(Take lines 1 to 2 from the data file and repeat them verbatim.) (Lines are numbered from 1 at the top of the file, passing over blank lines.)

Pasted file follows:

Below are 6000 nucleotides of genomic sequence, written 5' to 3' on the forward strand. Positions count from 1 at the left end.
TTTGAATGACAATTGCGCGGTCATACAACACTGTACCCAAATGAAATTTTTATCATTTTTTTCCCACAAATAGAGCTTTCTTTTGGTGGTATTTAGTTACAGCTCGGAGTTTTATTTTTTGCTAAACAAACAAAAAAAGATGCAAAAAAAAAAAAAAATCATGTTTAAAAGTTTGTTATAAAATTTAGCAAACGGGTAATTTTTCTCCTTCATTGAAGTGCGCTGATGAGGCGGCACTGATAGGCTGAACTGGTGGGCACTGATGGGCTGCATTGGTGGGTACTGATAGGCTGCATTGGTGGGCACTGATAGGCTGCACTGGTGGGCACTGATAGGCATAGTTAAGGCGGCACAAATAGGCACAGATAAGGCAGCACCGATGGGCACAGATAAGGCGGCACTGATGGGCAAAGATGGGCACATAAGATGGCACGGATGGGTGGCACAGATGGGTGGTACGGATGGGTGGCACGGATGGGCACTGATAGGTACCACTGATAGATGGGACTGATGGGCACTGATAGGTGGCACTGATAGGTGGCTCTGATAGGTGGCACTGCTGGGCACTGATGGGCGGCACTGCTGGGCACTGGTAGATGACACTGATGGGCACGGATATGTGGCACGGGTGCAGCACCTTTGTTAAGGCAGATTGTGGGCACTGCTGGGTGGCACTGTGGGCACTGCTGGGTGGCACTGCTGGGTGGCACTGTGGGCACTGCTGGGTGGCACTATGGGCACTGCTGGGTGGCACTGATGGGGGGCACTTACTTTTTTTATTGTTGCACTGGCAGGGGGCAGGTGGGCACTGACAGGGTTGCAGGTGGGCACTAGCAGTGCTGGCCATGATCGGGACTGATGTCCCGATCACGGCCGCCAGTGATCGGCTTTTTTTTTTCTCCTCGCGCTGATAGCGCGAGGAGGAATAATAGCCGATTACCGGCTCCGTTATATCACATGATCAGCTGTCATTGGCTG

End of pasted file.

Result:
Below are 6000 nucleotides of genomic sequence, written 5' to 3' on the forward strand. Positions count from 1 at the left end.
TTTGAATGACAATTGCGCGGTCATACAACACTGTACCCAAATGAAATTTTTATCATTTTTTTCCCACAAATAGAGCTTTCTTTTGGTGGTATTTAGTTACAGCTCGGAGTTTTATTTTTTGCTAAACAAACAAAAAAAGATGCAAAAAAAAAAAAAAATCATGTTTAAAAGTTTGTTATAAAATTTAGCAAACGGGTAATTTTTCTCCTTCATTGAAGTGCGCTGATGAGGCGGCACTGATAGGCTGAACTGGTGGGCACTGATGGGCTGCATTGGTGGGTACTGATAGGCTGCATTGGTGGGCACTGATAGGCTGCACTGGTGGGCACTGATAGGCATAGTTAAGGCGGCACAAATAGGCACAGATAAGGCAGCACCGATGGGCACAGATAAGGCGGCACTGATGGGCAAAGATGGGCACATAAGATGGCACGGATGGGTGGCACAGATGGGTGGTACGGATGGGTGGCACGGATGGGCACTGATAGGTACCACTGATAGATGGGACTGATGGGCACTGATAGGTGGCACTGATAGGTGGCTCTGATAGGTGGCACTGCTGGGCACTGATGGGCGGCACTGCTGGGCACTGGTAGATGACACTGATGGGCACGGATATGTGGCACGGGTGCAGCACCTTTGTTAAGGCAGATTGTGGGCACTGCTGGGTGGCACTGTGGGCACTGCTGGGTGGCACTGCTGGGTGGCACTGTGGGCACTGCTGGGTGGCACTATGGGCACTGCTGGGTGGCACTGATGGGGGGCACTTACTTTTTTTATTGTTGCACTGGCAGGGGGCAGGTGGGCACTGACAGGGTTGCAGGTGGGCACTAGCAGTGCTGGCCATGATCGGGACTGATGTCCCGATCACGGCCGCCAGTGATCGGCTTTTTTTTTTCTCCTCGCGCTGATAGCGCGAGGAGGAATAATAGCCGATTACCGGCTCCGTTATATCACATGATCAGCTGTCATTGGCTG